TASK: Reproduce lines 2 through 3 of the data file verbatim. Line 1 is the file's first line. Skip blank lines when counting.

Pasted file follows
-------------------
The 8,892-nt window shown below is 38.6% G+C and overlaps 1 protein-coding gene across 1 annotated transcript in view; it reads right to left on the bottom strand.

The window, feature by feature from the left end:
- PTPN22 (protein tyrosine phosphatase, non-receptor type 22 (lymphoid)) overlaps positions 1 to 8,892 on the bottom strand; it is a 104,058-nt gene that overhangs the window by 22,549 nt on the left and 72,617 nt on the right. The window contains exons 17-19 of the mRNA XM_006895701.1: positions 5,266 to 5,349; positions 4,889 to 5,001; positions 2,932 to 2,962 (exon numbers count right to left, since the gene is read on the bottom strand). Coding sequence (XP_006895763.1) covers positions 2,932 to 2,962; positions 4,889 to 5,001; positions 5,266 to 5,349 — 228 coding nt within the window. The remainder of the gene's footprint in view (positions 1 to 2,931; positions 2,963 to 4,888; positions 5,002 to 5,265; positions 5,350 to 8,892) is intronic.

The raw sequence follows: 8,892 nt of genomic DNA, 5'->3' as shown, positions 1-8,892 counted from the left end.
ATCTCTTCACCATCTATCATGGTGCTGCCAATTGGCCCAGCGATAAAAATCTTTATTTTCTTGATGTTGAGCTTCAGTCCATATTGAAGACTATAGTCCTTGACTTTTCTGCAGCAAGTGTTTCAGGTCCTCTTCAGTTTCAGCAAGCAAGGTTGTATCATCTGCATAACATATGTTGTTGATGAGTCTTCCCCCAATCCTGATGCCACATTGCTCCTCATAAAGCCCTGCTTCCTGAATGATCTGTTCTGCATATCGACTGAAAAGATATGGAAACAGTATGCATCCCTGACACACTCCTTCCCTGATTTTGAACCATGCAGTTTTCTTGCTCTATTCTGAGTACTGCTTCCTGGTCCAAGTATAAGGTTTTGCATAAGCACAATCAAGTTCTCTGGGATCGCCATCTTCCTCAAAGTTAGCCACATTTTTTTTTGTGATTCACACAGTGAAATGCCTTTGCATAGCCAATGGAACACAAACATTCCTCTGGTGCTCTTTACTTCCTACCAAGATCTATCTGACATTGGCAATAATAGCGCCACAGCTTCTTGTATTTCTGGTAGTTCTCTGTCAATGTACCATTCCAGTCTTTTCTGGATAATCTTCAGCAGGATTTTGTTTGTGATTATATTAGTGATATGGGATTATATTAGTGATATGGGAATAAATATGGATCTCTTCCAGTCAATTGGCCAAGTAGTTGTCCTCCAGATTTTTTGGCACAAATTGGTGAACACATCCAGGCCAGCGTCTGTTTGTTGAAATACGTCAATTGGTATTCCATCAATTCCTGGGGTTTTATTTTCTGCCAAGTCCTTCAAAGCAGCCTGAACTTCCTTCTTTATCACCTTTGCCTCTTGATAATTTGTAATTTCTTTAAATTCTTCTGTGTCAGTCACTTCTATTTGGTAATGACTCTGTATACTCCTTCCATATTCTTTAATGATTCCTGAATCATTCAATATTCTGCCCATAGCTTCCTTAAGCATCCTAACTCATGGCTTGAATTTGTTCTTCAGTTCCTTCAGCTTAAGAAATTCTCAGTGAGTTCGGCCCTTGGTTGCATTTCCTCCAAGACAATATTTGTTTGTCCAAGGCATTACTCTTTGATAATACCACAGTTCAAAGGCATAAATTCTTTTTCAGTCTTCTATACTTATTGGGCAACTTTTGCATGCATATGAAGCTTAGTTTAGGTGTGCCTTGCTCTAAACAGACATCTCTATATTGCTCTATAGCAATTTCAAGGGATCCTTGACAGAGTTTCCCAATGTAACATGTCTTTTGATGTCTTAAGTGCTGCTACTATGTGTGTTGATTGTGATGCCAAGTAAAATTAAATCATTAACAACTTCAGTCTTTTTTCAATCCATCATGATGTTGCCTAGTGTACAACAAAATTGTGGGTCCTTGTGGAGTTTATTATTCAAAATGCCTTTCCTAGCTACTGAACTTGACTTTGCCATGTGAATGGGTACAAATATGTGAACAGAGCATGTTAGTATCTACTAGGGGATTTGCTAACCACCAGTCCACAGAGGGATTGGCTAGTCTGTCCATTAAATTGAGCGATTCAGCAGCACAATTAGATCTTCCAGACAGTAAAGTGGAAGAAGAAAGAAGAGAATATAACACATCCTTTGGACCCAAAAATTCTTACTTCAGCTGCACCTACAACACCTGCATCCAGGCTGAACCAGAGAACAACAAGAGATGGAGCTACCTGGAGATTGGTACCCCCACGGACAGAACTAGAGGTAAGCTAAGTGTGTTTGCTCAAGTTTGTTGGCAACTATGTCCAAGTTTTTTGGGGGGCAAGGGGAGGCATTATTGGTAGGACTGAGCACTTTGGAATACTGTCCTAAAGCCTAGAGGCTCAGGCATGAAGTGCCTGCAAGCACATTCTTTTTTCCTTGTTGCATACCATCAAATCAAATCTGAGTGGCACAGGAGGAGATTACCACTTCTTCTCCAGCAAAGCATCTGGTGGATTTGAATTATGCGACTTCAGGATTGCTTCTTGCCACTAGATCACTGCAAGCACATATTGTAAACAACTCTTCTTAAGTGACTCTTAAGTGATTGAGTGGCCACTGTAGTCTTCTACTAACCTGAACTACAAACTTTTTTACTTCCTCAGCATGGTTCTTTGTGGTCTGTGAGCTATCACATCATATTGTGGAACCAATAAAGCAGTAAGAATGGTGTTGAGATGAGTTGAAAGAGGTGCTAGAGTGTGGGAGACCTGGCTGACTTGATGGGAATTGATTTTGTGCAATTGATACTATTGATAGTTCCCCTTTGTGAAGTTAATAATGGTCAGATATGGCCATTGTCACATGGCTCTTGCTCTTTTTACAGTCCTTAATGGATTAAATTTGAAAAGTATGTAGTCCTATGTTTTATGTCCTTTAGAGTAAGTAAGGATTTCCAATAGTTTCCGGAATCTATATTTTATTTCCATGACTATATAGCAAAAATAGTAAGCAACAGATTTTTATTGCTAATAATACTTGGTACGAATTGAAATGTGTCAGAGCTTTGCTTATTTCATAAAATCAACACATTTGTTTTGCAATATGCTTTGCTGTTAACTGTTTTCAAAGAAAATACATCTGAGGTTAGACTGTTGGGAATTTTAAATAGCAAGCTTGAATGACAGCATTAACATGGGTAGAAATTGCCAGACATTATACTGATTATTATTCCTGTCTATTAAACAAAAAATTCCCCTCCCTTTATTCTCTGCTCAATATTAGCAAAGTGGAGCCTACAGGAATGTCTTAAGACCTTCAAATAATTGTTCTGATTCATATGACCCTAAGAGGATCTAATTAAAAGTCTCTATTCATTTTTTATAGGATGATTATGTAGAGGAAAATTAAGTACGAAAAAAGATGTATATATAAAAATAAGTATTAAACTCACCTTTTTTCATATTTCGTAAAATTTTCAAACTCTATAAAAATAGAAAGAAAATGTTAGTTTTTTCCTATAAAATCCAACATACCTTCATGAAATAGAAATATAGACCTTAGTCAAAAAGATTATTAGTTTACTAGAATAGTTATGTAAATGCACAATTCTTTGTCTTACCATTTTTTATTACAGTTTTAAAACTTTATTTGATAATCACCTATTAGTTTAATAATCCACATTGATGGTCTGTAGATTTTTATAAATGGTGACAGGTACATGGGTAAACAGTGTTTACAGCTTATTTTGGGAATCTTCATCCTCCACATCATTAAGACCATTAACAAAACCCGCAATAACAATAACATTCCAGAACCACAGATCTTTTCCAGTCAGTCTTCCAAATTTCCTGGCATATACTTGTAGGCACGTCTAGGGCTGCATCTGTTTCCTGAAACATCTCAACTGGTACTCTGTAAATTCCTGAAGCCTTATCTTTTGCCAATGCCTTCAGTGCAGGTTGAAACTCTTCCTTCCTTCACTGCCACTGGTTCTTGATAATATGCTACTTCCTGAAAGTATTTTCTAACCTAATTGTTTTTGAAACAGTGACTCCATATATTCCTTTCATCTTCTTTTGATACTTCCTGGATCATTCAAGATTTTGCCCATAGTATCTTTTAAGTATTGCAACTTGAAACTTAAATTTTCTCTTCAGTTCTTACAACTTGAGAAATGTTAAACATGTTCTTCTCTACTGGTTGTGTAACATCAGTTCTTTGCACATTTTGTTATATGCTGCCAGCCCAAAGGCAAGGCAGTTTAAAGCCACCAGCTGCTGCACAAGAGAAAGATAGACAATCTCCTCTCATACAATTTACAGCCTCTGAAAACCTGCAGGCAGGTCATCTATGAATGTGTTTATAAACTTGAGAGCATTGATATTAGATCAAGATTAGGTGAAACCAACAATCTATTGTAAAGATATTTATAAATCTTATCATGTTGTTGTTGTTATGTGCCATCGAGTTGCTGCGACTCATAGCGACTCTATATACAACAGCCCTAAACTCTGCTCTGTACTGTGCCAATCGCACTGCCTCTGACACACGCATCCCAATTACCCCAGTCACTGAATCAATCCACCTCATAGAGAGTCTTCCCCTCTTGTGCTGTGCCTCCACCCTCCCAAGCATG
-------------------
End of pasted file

The window, feature by feature from the left end:
- PTPN22 (protein tyrosine phosphatase, non-receptor type 22 (lymphoid)) overlaps positions 1 to 8,892 on the bottom strand; it is a 104,058-nt gene that overhangs the window by 22,549 nt on the left and 72,617 nt on the right. The window contains exons 17-19 of the mRNA XM_006895701.1: positions 5,266 to 5,349; positions 4,889 to 5,001; positions 2,932 to 2,962 (exon numbers count right to left, since the gene is read on the bottom strand). Coding sequence (XP_006895763.1) covers positions 2,932 to 2,962; positions 4,889 to 5,001; positions 5,266 to 5,349 — 228 coding nt within the window. The remainder of the gene's footprint in view (positions 1 to 2,931; positions 2,963 to 4,888; positions 5,002 to 5,265; positions 5,350 to 8,892) is intronic.